Bitchin' Blog Posts
Title: Medusa's Master
Author: Cindy Dees
Publication Info: Harlequin July 2009
Genre: Romantic Suspense
I didn’t realize at first that *Medusa’s Master* was part of a series -quite an extensive series at that. Nonetheless, one of the best things I can say about the novel is that it’s admirably self-contained, and retains focus and pacing even when a platoon of guest stars invades the book in later chapters.
Although labeled as a “H.O.T. Watch” novel, Dees’ introduction and the text make clear that the book is also seventh in the “Medusas” series, focused on an elite Spec Ops force made up wholly of women. Korean-born Katrina Kim (called “Kat”) is just five-foot three, but she’s a trained sniper, linguist, electronics and black-ops specialist - and immediately on meeting H.O.T. Watch operative Jeff Steiger deep in a hidden Caribbean base, she flips him painfully flat on his face with one expert martial arts move.
Impressively, this leads neither to a knock-down brawl nor to a dozen chapters of macho posturing. Quite the opposite, in fact; Jeff and Kat quickly develop a sincere, if wary appreciation for each other’s abilities. However, they’re also victims of what Jeff calls “Cupid’s Bolt”, as Dees plays the Love At First Sight card with a vengeance. The two must control their increasingly turbo-boosted hormones while simultaneously investigating a series of art thefts on Barbados that quickly escalate into something more complex.
Certain aspects of that escalation don’t bear examining too closely. Both too many and too few players are actively hunting the true McGuffin - its owner doesn’t seem to be, and it’s unclear in hindsight how the obligatory Evil Commandos know where it went. But Dees keeps events moving fast enough, in both internal context and narrative pacing, to forestall most readers from second-guessing the plot logic. In addition, the author’s military background ensures that the special-ops sequences are crisp, convincing, and intelligently framed.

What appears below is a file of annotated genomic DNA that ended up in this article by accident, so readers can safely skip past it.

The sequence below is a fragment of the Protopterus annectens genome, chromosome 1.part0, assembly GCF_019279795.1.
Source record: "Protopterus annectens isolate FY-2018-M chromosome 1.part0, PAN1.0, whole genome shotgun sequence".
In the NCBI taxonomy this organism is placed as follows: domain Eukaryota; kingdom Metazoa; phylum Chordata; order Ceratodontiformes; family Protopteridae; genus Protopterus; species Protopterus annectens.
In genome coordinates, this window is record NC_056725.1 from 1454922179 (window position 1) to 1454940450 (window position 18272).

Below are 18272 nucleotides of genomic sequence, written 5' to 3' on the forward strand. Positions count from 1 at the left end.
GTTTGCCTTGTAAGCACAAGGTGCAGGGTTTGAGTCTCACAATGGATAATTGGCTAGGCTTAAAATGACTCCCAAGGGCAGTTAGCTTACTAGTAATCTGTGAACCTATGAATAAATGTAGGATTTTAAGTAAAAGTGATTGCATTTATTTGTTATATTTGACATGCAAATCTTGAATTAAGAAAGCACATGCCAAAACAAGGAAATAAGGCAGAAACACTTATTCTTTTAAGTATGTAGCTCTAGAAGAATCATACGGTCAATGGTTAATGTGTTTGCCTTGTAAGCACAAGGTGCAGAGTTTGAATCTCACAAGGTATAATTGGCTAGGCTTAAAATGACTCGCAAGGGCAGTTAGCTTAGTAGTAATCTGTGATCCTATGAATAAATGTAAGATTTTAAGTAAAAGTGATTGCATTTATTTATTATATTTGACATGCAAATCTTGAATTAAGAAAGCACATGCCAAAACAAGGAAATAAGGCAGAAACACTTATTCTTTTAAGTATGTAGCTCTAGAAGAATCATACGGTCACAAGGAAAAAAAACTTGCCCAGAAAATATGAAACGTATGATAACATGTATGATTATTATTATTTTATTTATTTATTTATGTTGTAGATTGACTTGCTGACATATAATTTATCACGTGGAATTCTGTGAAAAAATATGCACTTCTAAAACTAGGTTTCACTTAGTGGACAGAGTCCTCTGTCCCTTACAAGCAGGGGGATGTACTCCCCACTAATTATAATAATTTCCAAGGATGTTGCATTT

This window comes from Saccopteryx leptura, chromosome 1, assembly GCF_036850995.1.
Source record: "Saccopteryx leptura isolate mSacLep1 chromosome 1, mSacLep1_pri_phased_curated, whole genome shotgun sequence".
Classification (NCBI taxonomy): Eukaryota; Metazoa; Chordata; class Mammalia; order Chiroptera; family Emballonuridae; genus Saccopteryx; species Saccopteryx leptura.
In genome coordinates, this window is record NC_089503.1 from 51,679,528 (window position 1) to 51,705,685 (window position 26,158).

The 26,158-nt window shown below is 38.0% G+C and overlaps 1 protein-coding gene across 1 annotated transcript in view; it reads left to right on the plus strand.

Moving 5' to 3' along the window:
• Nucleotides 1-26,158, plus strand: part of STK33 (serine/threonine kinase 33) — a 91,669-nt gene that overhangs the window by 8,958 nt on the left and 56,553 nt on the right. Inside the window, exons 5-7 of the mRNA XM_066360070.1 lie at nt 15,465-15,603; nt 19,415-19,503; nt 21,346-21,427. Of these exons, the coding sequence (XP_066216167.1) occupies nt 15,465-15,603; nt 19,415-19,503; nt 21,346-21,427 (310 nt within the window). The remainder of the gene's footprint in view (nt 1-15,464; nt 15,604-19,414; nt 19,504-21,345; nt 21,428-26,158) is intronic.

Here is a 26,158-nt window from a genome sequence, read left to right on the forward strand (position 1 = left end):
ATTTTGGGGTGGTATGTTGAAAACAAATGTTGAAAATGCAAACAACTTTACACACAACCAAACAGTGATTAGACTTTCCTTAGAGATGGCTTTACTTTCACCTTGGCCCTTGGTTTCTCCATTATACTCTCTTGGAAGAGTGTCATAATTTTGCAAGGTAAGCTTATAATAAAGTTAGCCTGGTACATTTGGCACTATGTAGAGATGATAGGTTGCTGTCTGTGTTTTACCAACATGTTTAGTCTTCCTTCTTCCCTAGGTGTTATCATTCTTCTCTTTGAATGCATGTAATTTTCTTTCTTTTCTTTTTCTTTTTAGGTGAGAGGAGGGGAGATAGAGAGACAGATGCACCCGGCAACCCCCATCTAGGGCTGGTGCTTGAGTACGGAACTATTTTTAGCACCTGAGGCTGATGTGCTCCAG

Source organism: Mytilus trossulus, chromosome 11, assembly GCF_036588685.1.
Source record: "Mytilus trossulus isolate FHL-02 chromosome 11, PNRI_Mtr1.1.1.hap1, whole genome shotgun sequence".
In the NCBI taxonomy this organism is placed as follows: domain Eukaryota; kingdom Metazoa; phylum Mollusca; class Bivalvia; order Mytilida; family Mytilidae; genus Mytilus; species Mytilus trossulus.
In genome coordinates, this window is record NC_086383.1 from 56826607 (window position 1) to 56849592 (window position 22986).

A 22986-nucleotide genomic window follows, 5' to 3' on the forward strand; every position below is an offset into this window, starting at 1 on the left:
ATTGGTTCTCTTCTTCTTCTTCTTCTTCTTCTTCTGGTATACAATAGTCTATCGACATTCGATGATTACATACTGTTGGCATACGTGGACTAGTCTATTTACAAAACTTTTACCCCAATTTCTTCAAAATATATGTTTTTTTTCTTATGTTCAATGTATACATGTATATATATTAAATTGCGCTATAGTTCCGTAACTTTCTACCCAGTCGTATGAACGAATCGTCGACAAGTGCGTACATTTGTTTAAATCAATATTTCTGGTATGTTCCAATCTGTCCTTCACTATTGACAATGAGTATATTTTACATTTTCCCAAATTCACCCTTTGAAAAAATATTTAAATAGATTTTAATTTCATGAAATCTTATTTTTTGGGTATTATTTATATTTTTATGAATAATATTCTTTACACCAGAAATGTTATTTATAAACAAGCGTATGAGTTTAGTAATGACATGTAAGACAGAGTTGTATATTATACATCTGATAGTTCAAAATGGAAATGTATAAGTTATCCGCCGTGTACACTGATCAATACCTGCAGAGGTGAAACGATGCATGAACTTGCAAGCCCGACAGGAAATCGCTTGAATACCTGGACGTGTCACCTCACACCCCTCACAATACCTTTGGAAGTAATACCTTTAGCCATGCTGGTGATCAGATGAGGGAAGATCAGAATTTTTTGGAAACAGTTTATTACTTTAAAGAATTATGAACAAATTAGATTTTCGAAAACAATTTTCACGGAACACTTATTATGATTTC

As for the romance . . . as much as I like these characters, as impressively steamy as the sex gets, and as good a job as Dees does of exploring both Jeff’s and Kat’s viewpoints on their evolving passion, for me, this is where the book slips from an A to a B. It’s clear almost instantly that Jeff’s feelings for Kat run deeper than alpha-male hormones, and that he consciously recognizes that fact. And Dees does an exceptional job of portraying Kat’s long-delayed achievement of emotional maturity; we see her progress from intensely controlled Vulcan-like reserve (there are no onstage comparisons to Star Trek’s Spock, but the parallel is irresistable) to a woman whose passions run as deep as her principles. But it’s never clear on the page that Kat’s attraction to Jeff is deeper than sexual chemistry and professional respect. I absolutely believe that Jeff’s in love with Kat - but I’m not quite convinced that she’s truly, consciously in love with him.
Yet for all that I can’t quite make the conclusion ring true emotionally, I’m favorably impressed with Dees as a writer, and I suspect Medusas fans will find the book a solid capstone to the series. Certainly I’ll be looking for more of Dees’ work in the future.
1: In case anyone’s not familiar with the term, “McGuffin” refers to whatever it is in a given story that everyone is trying to acquire. In Raiders of the Lost Ark, it’s the Ark of the Covenant, in Tolkien’s Lord of the Rings trilogy it’s the One Ring, and so forth. The term is said to have originated with Alfred Hitchcock.
2: Amusingly, Jeff and Kat both appear to have unconscious exhibitionist tendencies. Almost all the makeout sequences, not to mention the ultimate Scene Of Mind-Blowing Sex, take place outdoors in public or semi-public places.
3: An odd inconsistency that doesn’t help: just prior to the first makeout scene, we see Kat sip from a glass of Chardonnay. Much later, however, Kat tells Jeff that she doesn’t drink and is allergic to alcohol. This is almost certainly an accidental copy-editing glitch rather than a deliberate plot point, but the later comment casts the early scene in a decidedly odd light.